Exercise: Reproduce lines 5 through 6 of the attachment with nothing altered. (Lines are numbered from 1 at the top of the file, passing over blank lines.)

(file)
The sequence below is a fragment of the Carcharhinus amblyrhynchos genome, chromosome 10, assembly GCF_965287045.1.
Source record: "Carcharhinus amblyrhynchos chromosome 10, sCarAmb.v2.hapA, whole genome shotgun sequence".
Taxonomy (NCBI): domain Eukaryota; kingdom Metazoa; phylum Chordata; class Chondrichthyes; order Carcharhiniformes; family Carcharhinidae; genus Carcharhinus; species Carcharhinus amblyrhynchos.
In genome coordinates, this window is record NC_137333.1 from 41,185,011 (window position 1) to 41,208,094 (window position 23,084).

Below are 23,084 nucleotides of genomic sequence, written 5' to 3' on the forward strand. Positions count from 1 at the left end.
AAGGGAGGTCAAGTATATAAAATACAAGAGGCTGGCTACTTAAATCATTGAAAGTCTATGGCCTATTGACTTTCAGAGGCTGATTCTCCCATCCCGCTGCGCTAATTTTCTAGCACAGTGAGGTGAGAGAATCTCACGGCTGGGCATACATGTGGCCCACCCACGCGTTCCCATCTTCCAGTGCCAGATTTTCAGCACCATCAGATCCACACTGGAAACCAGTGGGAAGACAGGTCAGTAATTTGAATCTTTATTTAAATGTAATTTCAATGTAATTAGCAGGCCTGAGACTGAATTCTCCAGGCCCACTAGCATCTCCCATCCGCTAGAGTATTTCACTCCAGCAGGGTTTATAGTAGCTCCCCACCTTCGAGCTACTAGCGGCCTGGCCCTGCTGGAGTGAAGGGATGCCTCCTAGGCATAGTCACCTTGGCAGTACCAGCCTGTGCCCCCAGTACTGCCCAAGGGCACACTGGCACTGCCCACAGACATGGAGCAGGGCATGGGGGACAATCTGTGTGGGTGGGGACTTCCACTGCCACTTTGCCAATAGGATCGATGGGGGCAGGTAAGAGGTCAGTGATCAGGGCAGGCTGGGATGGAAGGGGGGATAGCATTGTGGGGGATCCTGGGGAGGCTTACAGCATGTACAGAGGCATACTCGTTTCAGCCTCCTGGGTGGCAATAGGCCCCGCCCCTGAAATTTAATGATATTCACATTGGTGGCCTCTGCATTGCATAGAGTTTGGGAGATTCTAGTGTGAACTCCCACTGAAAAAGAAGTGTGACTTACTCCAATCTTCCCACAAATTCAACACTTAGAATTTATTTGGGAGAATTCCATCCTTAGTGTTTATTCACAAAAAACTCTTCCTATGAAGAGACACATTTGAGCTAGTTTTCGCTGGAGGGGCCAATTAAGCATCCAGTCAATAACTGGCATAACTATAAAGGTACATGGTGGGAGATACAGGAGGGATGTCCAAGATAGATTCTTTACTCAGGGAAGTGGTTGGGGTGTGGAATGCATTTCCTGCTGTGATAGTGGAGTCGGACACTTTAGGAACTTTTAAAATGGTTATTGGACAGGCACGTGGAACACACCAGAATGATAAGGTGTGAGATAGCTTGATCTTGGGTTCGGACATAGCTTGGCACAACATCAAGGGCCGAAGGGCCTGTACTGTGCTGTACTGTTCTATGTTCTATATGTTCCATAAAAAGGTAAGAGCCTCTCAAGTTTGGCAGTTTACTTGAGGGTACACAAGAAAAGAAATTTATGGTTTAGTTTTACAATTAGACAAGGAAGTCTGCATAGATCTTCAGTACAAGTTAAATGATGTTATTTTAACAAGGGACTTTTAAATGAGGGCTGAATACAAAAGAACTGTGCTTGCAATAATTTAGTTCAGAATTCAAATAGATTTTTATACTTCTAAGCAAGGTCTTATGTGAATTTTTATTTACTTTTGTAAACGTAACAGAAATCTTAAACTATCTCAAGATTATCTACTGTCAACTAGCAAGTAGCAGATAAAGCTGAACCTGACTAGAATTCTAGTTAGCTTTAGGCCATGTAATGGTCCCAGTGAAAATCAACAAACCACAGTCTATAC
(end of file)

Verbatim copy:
Below are 23,084 nucleotides of genomic sequence, written 5' to 3' on the forward strand. Positions count from 1 at the left end.
AAGGGAGGTCAAGTATATAAAATACAAGAGGCTGGCTACTTAAATCATTGAAAGTCTATGGCCTATTGACTTTCAGAGGCTGATTCTCCCATCCCGCTGCGCTAATTTTCTAGCACAGTGAGGTGAGAGAATCTCACGGCTGGGCATACATGTGGCCCACCCACGCGTTCCCATCTTCCAGTGCCAGATTTTCAGCACCATCAGATCCACACTGGAAACCAGTGGGAAGACAGGTCAGTAATTTGAATCTTTATTTAAATGTAATTTCAATGTAATTAGCAGGCCTGAGACTGAATTCTCCAGGCCCACTAGCATCTCCCATCCGCTAGAGTATTTCACTCCAGCAGGGTTTATAGTAGCTCCCCACCTTCGAGCTACTAGCGGCCTGGCCCTGCTGGAGTGAAGGGATGCCTCCTAGGCATAGTCACCTTGGCAGTACCAGCCTGTGCCCCCAGTACTGCCCAAGGGCACACTGGCACTGCCCACAGACATGGAGCAGGGCATGGGGGACAATCTGTGTGGGTGGGGACTTCCACTGCCACTTTGCCAATAGGATCGATGGGGGCAGGTAAGAGGTCAGTGATCAGGGCAGGCTGGGATGGAAGGGGGGATAGCATTGTGGGGGATCCTGGGGAGGCTTACAGCATGTACAGAGGCATACTCGTTTCAGCCTCCTGGGTGGCAATAGGCCCCGCCCCTGAAATTTAATGATATTCACATTGGTGGCCTCTGCATTGCATAGAGTTTGGGAGATTCTAGTGTGAACTCCCACTGAAAAAGAAGTGTGACTTACTCCAATCTTCCCACAAATTCAACACTTAGAATTTATTTGGGAGAATTCCATCCTTAGTGTTTATTCACAAAAAACTCTTCCTATGAAGAGACACATTTGAGCTAGTTTTCGCTGGAGGGGCCAATTAAGCATCCAGTCAATAACTGGCATAACTATAAAGGTACATGGTGGGAGATACAGGAGGGATGTCCAAGATAGATTCTTTACTCAGGGAAGTGGTTGGGGTGTGGAATGCATTTCCTGCTGTGATAGTGGAGTCGGACACTTTAGGAACTTTTAAAATGGTTATTGGACAGGCACGTGGAACACACCAGAATGATAAGGTGTGAGATAGCTTGATCTTGGGTTCGGACATAGCTTGGCACAACATCAAGGGCCGAAGGGCCTGTACTGTGCTGTACTGTTCTATGTTCTATATGTTCCATAAAAAGGTAAGAGCCTCTCAAGTTTGGCAGTTTACTTGAGGGTACACAAGAAAAGAAATTTATGGTTTAGTTTTACAATTAGACAAGGAAGTCTGCATAGATCTTCAGTACAAGTTAAATGATGTTATTTTAACAAGGGACTTTTAAATGAGGGCTGAATACAAAAGAACTGTGCTTGCAATAATTTAGTTCAGAATTCAAATAGATTTTTATACTTCTAAGCAAGGTCTTATGTGAATTTTTATTTACTTTTGTAAACGTAACAGAAATCTTAAACTATCTCAAGATTATCTACTGTCAACTAGCAAGTAGCAGATAAAGCTGAACCTGACTAGAATTCTAGTTAGCTTTAGGCCATGTAATGGTCCCAGTGAAAATCAACAAACCACAGTCTATAC